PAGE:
3. REPENTANCE: Make the commitment to turn from sin and turn toward God.
    4. WATER BAPTISM: Be immersed into Christ for the forgiveness of your sins.


    HOW DID THE ETHIOPIAN EUNUCH CALL ON THE NAME OF THE LORD? (Acts 8:25-40


    1. Philip preached Jesus to him. (Acts 8:35)
    2. He confessed Jesus as The Christ the Son of God. (Acts 8:37)
    3. He was baptized in water. Immersed by Philip. (Acts 8:38-39)
    The Ethiopian eunuch did not say the sinner's pray nor was he asked to do so by Philip.


    Romans 10:13 for "WHOEVER WILL CALL ON THE NAME OF THE LORD WILL BE SAVED."


    Romans 10:9-10 that if you confess with your mouth Jesus as Lord, and believe in your heart that God raised Him from the dead, you will be saved; 10 for with the heart a person believes, resulting in righteousness, and with the mouth he confesses, resulting in salvation.


    To call on the name of the Lord is to acknowledge His power and authority and confess Him as Lord and Christ . (Acts 2:26,Acts 8:37, Romans 10:9-10) To call on the Name of the Lord is to repent and be baptized. (Acts 2:38)


    WE ARE TOLD TO CALL ON THE NAME OF THE LORD TO BE SAVED.


    We are never told we are saved by "faith only." We are never told that saying the "sinner's prayer" is calling on the name of the Lord.


    IF SAYING THE "SINNER'S PRAYER" IS NOT A REQUIREMENT FOR SALVATION? THEN WHAT ARE THE REQUIREMENTS FOR SALVATION.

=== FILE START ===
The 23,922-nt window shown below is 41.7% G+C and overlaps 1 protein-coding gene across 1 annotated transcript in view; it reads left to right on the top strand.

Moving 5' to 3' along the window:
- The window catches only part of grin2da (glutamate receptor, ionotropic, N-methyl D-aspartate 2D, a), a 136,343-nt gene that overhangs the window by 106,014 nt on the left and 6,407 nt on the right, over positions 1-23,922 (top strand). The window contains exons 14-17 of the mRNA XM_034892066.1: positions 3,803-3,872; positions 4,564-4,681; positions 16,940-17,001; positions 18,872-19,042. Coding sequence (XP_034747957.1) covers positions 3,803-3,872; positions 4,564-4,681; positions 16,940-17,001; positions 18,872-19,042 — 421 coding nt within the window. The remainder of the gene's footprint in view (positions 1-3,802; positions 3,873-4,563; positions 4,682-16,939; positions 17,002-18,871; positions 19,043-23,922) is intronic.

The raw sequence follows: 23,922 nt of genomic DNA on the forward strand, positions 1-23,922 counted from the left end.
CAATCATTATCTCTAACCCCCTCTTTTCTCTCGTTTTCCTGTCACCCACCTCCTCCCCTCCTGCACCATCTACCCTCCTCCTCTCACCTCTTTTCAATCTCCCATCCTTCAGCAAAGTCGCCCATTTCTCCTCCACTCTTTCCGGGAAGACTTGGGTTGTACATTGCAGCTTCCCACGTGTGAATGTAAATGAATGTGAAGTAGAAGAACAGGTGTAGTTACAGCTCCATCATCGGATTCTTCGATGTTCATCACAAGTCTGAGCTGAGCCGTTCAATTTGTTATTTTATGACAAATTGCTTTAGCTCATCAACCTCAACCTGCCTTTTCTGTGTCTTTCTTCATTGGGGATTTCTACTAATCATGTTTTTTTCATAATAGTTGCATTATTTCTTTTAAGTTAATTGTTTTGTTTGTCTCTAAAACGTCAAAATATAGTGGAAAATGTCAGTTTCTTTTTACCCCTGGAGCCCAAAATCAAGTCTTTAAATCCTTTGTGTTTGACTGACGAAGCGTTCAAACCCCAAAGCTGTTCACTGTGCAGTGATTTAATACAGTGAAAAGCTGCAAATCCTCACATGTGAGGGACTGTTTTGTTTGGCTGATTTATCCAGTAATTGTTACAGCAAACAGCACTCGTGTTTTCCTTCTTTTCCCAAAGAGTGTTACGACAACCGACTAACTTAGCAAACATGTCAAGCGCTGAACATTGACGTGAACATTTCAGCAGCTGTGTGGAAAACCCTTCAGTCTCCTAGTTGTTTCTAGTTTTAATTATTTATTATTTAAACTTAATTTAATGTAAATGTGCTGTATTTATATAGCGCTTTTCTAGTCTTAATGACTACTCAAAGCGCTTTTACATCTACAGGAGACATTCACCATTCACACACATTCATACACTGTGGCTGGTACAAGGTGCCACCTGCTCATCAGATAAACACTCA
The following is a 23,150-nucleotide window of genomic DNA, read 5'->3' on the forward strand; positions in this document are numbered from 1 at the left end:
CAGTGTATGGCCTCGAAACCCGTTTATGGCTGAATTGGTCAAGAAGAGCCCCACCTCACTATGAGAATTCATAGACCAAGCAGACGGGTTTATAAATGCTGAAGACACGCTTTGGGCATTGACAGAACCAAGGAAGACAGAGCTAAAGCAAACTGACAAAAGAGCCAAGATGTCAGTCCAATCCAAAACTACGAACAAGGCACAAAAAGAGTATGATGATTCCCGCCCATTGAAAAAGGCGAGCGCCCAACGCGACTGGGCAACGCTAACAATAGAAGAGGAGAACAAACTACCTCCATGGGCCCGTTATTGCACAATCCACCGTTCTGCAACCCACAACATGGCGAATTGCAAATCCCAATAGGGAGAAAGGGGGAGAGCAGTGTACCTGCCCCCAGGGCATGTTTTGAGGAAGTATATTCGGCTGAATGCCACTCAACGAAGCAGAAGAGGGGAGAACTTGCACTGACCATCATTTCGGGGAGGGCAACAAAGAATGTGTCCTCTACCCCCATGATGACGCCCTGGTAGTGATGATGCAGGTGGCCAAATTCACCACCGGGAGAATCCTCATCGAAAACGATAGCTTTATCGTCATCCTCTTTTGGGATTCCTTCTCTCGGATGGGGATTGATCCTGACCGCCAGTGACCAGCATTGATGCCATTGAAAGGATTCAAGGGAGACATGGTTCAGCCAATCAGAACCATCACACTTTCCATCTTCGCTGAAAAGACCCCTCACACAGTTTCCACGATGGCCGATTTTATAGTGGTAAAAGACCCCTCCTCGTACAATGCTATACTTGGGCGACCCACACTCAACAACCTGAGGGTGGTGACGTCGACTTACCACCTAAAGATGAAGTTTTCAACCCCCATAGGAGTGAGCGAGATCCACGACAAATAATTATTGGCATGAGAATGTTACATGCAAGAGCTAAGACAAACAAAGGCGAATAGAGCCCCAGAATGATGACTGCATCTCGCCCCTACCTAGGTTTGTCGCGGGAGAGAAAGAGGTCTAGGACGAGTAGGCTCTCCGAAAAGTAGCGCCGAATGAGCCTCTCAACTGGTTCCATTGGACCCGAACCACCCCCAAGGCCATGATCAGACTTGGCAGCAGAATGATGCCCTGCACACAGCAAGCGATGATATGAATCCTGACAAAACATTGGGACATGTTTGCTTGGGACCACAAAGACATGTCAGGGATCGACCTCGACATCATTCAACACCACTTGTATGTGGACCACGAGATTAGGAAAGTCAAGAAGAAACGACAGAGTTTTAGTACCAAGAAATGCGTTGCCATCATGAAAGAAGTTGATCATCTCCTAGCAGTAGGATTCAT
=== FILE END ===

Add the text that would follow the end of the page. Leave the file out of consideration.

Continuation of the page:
THE REQUIREMENTS!
    1. Faith: John 3:16
    2. Belief and baptism: Mark 16:16
    3. Confession and belief: Romans 10:9-10
    4. Born of water and Spirit: John 3:5
    5. Grace and faith: Ephesians 2:8
    6. Buried through baptism: Roman 6:4-5
    7. Water baptism: 1 Peter 3:20-21
    8. Baptism: Acts 22:16
    9. Baptized into Christ: Galatians 3:27
    10. Believe: Acts 16:30-31
    11. Repentance and baptism: Acts 2:38
    12. God's mercy, water baptism, and the Holy Spirit: Titus 3:5
    13. Water baptism: Colossians 2:12-13
    14. Repentance: Acts 3:19


    IF YOU HAVE COMPLETED THESE REQUIREMENTS---THEN YOU HAVE CALLED ON THE NAME OF THE LORD!

    YOU ARE INVITED TO FOLLOW MY BLOG. http://steve-finnell.blogspot.com

    ReplyDelete
    Replies
    1. Thank you for engaging with my poetry blog, Steve. Could you, perhaps, give a shorter version which is more directly concerned with what I've written above?

      Delete
  3. That previous comment wasn't really a comment, more a non-sequitur, or unconnected juxtaposition. Possible also known as an advert or spam. Too much use of capitals as well (i.e. SHOUTING).

    I like the poem Fay!

    ReplyDelete
    Replies
    1. Yeah - shouting and quoting as a lead-in aren't a great way to engage me, as a rule. Repeating yourself *and* not engaging with any of the content of what you've "commented" on? Bye now!

      Thanks for that, Tim. Now I'm going to go looking at your blog...! :D

      Delete
  4. The wordy but irrelevant Steve Finnell doesn't allow anonymous or unapproved comments....Steve spreads the word but blocks alternative views or opinions. Classy.

    ReplyDelete